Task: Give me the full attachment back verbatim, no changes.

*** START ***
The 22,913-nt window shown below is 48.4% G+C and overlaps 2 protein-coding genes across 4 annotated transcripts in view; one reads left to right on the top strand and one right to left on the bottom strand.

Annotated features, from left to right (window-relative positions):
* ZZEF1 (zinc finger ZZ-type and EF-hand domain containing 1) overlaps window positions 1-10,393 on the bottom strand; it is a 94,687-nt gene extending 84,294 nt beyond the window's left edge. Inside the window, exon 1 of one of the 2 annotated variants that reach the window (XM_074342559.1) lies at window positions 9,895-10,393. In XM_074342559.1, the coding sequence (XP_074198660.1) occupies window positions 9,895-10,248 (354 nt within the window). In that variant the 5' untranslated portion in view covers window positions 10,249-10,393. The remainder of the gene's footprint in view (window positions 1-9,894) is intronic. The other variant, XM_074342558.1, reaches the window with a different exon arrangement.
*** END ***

The 22,913-nt window shown below is 48.4% G+C and overlaps 2 protein-coding genes across 4 annotated transcripts in view; one reads left to right on the top strand and one right to left on the bottom strand.

Annotated features, from left to right (window-relative positions):
* ZZEF1 (zinc finger ZZ-type and EF-hand domain containing 1) overlaps window positions 1-10,393 on the bottom strand; it is a 94,687-nt gene extending 84,294 nt beyond the window's left edge. Inside the window, exon 1 of one of the 2 annotated variants that reach the window (XM_074342559.1) lies at window positions 9,895-10,393. In XM_074342559.1, the coding sequence (XP_074198660.1) occupies window positions 9,895-10,248 (354 nt within the window). In that variant the 5' untranslated portion in view covers window positions 10,249-10,393. The remainder of the gene's footprint in view (window positions 1-9,894) is intronic. The other variant, XM_074342558.1, reaches the window with a different exon arrangement.